Richard King and Serafin Colmenares Jr. look back at the remarkable Pacific voyage of Florentino Das in his 24ft home-built boat

Florentino Das: a shoestring voyage of adventure across the Pacific

Escaping the recent horrors of World War II, thousands of veterans and civilians in the 1950s sought respite and freedom out at sea in small boats, write Richard King and Serafin Colmenares Jr.

They include a stream of now famous single-handers such as Edward Allcard, Ann Davison, and Sir Francis Chichester.

Over in the Pacific Ocean, a solo voyage by a DIY fisherman-carpenter-mechanic was no less extraordinary, yet it is now barely remembered in sailing histories.

This man’s reasons were less about post-war escape and more about returning home and earning pride for his family and community.

Born in 1918, Florentino Resulta Das grew up on the island of Samar in the Philippines, the son of a man who ran a 60ft ferry.

A model of a boat

Model of Florentino Das’s Lady Timarau at the Filipino Community Center, Honolulu, Hawaiʻi. Credit: Serafin P. Colmenares, Jr

Florentino Das grew up learning from his father, helping him build boats, and marvelling at his ability to predict landfalls based on the wind and stars.

At 16, Das stowed away on an English freighter to Hawaiʻi. In the middle of the Great Depression, he found work where he could, including as a boxer.

He married Gloria Lorita Espartino; together they raised eight children.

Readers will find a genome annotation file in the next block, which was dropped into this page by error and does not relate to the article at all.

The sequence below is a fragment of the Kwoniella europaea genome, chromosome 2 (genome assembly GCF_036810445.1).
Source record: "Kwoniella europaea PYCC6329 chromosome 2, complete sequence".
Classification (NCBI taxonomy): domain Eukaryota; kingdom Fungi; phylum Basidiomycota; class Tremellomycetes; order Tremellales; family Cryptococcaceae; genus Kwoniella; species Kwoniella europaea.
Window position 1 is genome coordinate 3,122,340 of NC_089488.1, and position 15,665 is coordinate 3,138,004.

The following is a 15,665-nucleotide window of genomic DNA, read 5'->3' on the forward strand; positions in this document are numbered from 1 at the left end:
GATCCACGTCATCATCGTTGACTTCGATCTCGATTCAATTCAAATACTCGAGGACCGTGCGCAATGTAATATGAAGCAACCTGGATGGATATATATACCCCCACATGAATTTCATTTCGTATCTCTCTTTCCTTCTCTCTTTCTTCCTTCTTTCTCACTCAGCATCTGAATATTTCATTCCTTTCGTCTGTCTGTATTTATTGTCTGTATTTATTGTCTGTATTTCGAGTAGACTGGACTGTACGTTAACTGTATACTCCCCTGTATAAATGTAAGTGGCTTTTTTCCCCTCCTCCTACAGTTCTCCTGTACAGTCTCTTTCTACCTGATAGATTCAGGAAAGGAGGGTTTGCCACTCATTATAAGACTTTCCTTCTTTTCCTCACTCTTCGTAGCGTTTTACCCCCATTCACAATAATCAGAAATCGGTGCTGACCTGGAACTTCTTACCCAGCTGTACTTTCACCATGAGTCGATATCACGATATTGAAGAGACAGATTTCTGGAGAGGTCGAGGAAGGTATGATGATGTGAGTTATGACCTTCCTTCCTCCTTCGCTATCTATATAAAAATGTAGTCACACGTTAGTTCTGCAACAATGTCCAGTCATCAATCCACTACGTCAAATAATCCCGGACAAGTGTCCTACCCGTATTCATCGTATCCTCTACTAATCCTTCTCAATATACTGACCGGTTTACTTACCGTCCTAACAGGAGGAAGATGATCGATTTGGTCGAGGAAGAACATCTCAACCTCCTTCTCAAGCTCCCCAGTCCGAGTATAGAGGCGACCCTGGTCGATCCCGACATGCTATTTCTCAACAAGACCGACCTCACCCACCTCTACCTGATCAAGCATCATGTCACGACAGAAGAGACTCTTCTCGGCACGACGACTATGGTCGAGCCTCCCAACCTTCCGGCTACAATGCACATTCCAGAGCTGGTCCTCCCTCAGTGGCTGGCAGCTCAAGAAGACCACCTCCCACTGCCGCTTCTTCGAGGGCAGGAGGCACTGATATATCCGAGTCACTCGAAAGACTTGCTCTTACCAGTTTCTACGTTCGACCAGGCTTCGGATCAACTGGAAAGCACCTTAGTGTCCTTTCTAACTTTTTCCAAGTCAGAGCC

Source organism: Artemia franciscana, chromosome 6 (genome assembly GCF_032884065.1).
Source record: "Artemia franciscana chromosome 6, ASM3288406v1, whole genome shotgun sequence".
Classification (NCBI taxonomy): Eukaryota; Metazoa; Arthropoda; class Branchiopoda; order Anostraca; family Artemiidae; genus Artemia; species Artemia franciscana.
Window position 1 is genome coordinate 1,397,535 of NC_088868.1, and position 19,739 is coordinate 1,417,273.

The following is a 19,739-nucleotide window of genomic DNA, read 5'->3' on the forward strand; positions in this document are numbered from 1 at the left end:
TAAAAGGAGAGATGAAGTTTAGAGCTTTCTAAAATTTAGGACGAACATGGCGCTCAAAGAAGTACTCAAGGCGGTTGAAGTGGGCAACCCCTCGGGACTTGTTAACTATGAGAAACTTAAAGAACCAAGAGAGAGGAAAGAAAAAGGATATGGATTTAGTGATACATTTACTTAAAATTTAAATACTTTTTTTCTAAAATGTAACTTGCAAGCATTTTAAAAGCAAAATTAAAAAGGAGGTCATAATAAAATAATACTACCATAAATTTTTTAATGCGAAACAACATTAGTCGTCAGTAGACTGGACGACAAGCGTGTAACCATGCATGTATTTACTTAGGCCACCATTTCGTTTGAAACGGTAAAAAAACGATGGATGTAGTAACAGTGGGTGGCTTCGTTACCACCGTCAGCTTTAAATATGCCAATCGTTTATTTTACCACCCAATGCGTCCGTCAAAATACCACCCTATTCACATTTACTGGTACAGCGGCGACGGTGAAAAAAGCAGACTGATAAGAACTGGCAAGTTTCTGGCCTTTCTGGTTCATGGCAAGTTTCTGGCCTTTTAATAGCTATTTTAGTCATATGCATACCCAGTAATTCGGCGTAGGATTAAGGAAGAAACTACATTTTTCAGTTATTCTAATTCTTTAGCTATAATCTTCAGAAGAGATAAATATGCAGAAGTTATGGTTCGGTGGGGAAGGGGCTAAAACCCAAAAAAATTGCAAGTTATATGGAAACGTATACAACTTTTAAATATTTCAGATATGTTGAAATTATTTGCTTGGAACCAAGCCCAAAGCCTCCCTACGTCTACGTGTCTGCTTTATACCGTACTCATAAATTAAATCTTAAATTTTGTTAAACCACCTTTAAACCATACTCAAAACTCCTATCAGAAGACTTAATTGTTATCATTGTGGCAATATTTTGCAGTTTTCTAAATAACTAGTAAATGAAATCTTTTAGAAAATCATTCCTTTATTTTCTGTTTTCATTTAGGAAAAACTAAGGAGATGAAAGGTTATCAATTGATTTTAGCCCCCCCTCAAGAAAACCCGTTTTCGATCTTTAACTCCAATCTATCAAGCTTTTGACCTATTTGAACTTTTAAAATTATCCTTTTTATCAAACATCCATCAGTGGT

Florentino Das worked as a fishing boat captain, carpenter, ceramicist, and at the Pearl Harbour shipyard. He repaired boats and cars.

After some 20 years in Hawaiʻi, Das decided to return home.

He couldn’t afford a passage by ship or plane, so resolved to take a small boat with the hopes of, once home, establishing a fishing or ferry business to fund plane tickets for his family.

Sailor Florentino Das waving before leaving on his voyage across the Pacific

Florentino Das on departure day. Crowds saw him off and priests blessed his voyage. Credit: Collection of Pio Arce

With the help of his children over three years in his backyard, Florentino Das built Lady Timarau using a Navy surplus hull.

He replaced structural parts with spare timbers, added a mast and a centreboard, and scavenged parts of other vessels to construct a 24ft wooden boat with four watertight compartments.

It had a self-draining cockpit and was built so he could dog himself into the cabin in any weather. Das set up the sloop with two 25hp outboard engines.

His project generated some sponsorship from the Timarau Club of Honolulu.

Florentino Das departed from Kewalo Basin in Honolulu on 14 May, 1955.

Only a couple of hours out of the harbour, his main boom broke. He replaced this with an oar.

A newspaper story about Florentino Das crossing the Pacific

Das’s voyage made headlines in Hawaiʻi and his voyage was followed by the press. Credit: The Honolulu Advertiser, April 26, 1956